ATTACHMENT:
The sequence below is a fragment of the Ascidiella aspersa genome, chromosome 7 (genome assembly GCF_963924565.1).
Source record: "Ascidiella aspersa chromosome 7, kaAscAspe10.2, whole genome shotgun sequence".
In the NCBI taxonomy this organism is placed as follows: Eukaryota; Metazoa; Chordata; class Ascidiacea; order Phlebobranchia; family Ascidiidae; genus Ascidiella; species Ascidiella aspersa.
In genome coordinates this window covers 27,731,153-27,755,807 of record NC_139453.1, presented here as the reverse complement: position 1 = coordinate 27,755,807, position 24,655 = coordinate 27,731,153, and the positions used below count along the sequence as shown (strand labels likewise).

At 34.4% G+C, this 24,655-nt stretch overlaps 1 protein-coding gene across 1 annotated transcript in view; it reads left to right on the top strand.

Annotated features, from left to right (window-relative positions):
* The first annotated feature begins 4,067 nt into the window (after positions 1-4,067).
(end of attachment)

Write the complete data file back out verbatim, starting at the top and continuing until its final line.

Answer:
The sequence below is a fragment of the Ascidiella aspersa genome, chromosome 7 (genome assembly GCF_963924565.1).
Source record: "Ascidiella aspersa chromosome 7, kaAscAspe10.2, whole genome shotgun sequence".
In the NCBI taxonomy this organism is placed as follows: Eukaryota; Metazoa; Chordata; class Ascidiacea; order Phlebobranchia; family Ascidiidae; genus Ascidiella; species Ascidiella aspersa.
In genome coordinates this window covers 27,731,153-27,755,807 of record NC_139453.1, presented here as the reverse complement: position 1 = coordinate 27,755,807, position 24,655 = coordinate 27,731,153, and the positions used below count along the sequence as shown (strand labels likewise).

At 34.4% G+C, this 24,655-nt stretch overlaps 1 protein-coding gene across 1 annotated transcript in view; it reads left to right on the top strand.

Annotated features, from left to right (window-relative positions):
* The first annotated feature begins 4,067 nt into the window (after positions 1-4,067).